Circulation of cerebrospinal fluid.

    The choroid plexus are concentrated in two locations: at the junction between the lateral ventricles and the third ventricle and at the roof of the fourth ventricle, just under the cerebellum. The volume of CSF in the ventricles and subarachnoid space is about 150 mL, and it is estimated that this amount of liquid is replaced approximately every eight hours. Thus, the choroid plexus produce approximately 450 to 500 mL of CSF every day. The CSF flows from the choroid plexus to the fourth ventricle, then some passes through special channels around the medulla oblongata and some passes in the central canal of the spinal cord. Then, the CSF reach the subarachnoid space and flows toward the sagittal sinus where it is discharged by, or through, the arachnoid villi.



A video about the cerebrospinal fluid.

The blood-brain barrier (BBB).

    Most capillaries in our body are fenestrated. They have small holes allowing small molecules such as minerals, glucose and nutrients to diffuse out of the vessel and support surrounding cells. In the brain, the capillaries are not fenestrated and they are surrounded by a barrier which prevents the diffusion of these molecules to the neurons. Indeed, the homeostasis of the brain is so important that it is necessary that the supply of minerals, nutrients and glucose needs to be controlled, or regulated, in order to match the metabolic needs of neurons, no more and no less.


Diagram of the blood brain barrier
Diagram of the blood brain barrier.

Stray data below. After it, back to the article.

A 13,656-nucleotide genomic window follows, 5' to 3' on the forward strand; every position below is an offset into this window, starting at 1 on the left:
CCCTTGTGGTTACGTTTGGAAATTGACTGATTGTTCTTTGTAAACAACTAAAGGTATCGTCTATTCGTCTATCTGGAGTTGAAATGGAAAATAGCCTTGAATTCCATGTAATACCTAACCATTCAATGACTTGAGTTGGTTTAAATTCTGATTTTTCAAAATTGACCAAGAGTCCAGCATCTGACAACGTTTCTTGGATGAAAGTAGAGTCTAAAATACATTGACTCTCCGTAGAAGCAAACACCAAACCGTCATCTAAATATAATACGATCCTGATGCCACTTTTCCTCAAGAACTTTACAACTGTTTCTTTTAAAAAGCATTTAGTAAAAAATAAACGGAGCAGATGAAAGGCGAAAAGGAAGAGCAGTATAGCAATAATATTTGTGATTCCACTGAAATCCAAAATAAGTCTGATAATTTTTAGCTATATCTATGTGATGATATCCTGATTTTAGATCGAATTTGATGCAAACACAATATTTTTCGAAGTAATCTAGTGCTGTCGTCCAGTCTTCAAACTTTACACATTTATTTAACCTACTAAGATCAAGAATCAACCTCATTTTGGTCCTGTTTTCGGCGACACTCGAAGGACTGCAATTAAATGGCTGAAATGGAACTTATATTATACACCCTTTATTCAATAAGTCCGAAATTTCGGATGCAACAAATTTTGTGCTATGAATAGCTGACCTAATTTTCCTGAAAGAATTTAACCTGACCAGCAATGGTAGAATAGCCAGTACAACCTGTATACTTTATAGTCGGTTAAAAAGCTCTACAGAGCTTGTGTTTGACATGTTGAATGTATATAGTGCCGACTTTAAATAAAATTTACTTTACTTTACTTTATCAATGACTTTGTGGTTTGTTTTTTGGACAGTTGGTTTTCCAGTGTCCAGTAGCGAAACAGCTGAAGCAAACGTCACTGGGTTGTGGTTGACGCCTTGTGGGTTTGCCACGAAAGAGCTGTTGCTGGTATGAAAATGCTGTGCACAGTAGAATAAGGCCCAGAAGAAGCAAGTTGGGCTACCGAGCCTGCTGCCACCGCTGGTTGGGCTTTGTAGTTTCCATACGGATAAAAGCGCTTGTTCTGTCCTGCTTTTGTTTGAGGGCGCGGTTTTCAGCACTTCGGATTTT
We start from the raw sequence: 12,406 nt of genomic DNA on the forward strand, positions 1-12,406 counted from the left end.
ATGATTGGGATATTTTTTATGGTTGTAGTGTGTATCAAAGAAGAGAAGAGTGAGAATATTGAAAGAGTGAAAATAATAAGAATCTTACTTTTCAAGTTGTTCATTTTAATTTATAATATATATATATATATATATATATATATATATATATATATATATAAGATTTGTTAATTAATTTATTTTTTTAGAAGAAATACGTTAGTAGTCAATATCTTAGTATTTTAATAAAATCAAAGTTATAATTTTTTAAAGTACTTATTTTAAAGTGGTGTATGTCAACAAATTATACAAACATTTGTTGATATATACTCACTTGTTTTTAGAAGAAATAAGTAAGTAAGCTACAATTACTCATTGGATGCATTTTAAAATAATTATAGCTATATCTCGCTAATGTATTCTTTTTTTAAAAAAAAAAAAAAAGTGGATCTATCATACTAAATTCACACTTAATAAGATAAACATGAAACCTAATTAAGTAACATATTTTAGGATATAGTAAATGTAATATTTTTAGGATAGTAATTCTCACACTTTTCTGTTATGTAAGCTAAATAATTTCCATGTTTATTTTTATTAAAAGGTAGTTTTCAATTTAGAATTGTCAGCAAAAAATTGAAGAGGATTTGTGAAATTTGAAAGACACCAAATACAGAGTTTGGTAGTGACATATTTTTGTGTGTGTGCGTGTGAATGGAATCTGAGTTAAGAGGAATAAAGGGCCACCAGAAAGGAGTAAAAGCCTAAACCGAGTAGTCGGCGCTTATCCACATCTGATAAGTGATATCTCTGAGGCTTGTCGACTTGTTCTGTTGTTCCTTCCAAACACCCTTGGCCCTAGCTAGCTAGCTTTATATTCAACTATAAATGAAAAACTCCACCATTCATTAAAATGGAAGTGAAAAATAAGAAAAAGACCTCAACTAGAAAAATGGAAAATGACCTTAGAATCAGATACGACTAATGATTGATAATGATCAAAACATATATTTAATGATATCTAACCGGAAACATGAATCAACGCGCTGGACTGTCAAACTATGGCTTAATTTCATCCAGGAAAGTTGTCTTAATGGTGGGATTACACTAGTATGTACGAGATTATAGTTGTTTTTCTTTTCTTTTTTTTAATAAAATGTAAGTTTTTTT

Certain hormones, amino acids or ions in the blood stream could have an impact on neuronal activity if they were diffusing freely. To retain these molecules in the blood stream and control their entry into the brain, our brains capillaries have developed a particular architecture. Instead of a discontinuous endothelium, leaving fenestration, the endothelium of the brain capillaries is continuous and have tight junctions between cells. In addition, there is a thick basal lamina (a protein layer of 40 to 50 nm) that surrounds the brain capillaries. Finally, these capillaries are surrounded by perivascular legs which are extensions of astrocytes and are involved in the regulation of nutrient intake and their distribution in the neuronal extracellular milieu.

    This barrier, however, can not control everything. Soluble substances such as fatty acids, alcohol, nicotine, drugs and anesthetics can diffuse relatively freely through these membrane layers. Similarly, oxygen and carbon dioxide can also diffuse freely.

    Moreover, this barrier is not present, or as thight, throughout the CNS. Indeed, there are few places lacking this blood-brain barrier. These places are called the circumventricular organs. There are six of these regions which are located mainly around the third and fourth ventricles. They are the subfornical organ, the vascular organ of lamina terminalis, the neurohypophysis, the epiphysis or pineal gland, the subcommissural organ, and the area postrema. Because these areas are devoid of BBB, they could detect toxic substances as well as the composition, the osmolarity and the temperature of the blood. These regions participate in the control of vomiting, hunger, thirst, secretion of hormones and regulation of body temperature.



A video on glial cells (gliocytes) and their role in maintaining the blood-brain barrier.